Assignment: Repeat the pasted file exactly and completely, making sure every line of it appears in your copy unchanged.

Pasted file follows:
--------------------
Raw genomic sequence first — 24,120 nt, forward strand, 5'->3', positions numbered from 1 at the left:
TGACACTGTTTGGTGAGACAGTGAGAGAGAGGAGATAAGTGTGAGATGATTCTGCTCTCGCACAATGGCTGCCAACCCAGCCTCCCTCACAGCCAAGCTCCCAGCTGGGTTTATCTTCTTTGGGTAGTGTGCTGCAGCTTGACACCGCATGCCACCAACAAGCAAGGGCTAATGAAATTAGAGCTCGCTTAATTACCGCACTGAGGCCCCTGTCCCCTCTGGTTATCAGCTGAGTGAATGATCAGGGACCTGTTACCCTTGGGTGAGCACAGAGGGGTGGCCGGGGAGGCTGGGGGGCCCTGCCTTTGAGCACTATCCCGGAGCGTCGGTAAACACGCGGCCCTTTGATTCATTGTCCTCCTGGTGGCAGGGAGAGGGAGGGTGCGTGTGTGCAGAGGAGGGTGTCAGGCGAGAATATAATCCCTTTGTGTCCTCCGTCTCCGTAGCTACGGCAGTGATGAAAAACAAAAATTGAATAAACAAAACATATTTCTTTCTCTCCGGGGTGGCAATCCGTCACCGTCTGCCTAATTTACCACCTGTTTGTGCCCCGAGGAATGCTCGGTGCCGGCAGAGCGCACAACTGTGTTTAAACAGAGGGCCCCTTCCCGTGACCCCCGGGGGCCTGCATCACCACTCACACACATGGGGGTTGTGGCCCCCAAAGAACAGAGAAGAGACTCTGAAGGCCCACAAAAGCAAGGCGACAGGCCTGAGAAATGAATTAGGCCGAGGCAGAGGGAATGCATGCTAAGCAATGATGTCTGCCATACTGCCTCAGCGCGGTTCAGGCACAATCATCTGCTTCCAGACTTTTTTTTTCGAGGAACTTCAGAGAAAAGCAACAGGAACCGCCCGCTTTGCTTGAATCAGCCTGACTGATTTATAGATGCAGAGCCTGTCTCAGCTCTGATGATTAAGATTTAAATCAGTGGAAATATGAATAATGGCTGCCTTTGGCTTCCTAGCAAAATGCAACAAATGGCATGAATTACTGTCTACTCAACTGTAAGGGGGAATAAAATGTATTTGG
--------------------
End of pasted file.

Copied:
Raw genomic sequence first — 24,120 nt, forward strand, 5'->3', positions numbered from 1 at the left:
TGACACTGTTTGGTGAGACAGTGAGAGAGAGGAGATAAGTGTGAGATGATTCTGCTCTCGCACAATGGCTGCCAACCCAGCCTCCCTCACAGCCAAGCTCCCAGCTGGGTTTATCTTCTTTGGGTAGTGTGCTGCAGCTTGACACCGCATGCCACCAACAAGCAAGGGCTAATGAAATTAGAGCTCGCTTAATTACCGCACTGAGGCCCCTGTCCCCTCTGGTTATCAGCTGAGTGAATGATCAGGGACCTGTTACCCTTGGGTGAGCACAGAGGGGTGGCCGGGGAGGCTGGGGGGCCCTGCCTTTGAGCACTATCCCGGAGCGTCGGTAAACACGCGGCCCTTTGATTCATTGTCCTCCTGGTGGCAGGGAGAGGGAGGGTGCGTGTGTGCAGAGGAGGGTGTCAGGCGAGAATATAATCCCTTTGTGTCCTCCGTCTCCGTAGCTACGGCAGTGATGAAAAACAAAAATTGAATAAACAAAACATATTTCTTTCTCTCCGGGGTGGCAATCCGTCACCGTCTGCCTAATTTACCACCTGTTTGTGCCCCGAGGAATGCTCGGTGCCGGCAGAGCGCACAACTGTGTTTAAACAGAGGGCCCCTTCCCGTGACCCCCGGGGGCCTGCATCACCACTCACACACATGGGGGTTGTGGCCCCCAAAGAACAGAGAAGAGACTCTGAAGGCCCACAAAAGCAAGGCGACAGGCCTGAGAAATGAATTAGGCCGAGGCAGAGGGAATGCATGCTAAGCAATGATGTCTGCCATACTGCCTCAGCGCGGTTCAGGCACAATCATCTGCTTCCAGACTTTTTTTTTCGAGGAACTTCAGAGAAAAGCAACAGGAACCGCCCGCTTTGCTTGAATCAGCCTGACTGATTTATAGATGCAGAGCCTGTCTCAGCTCTGATGATTAAGATTTAAATCAGTGGAAATATGAATAATGGCTGCCTTTGGCTTCCTAGCAAAATGCAACAAATGGCATGAATTACTGTCTACTCAACTGTAAGGGGGAATAAAATGTATTTGG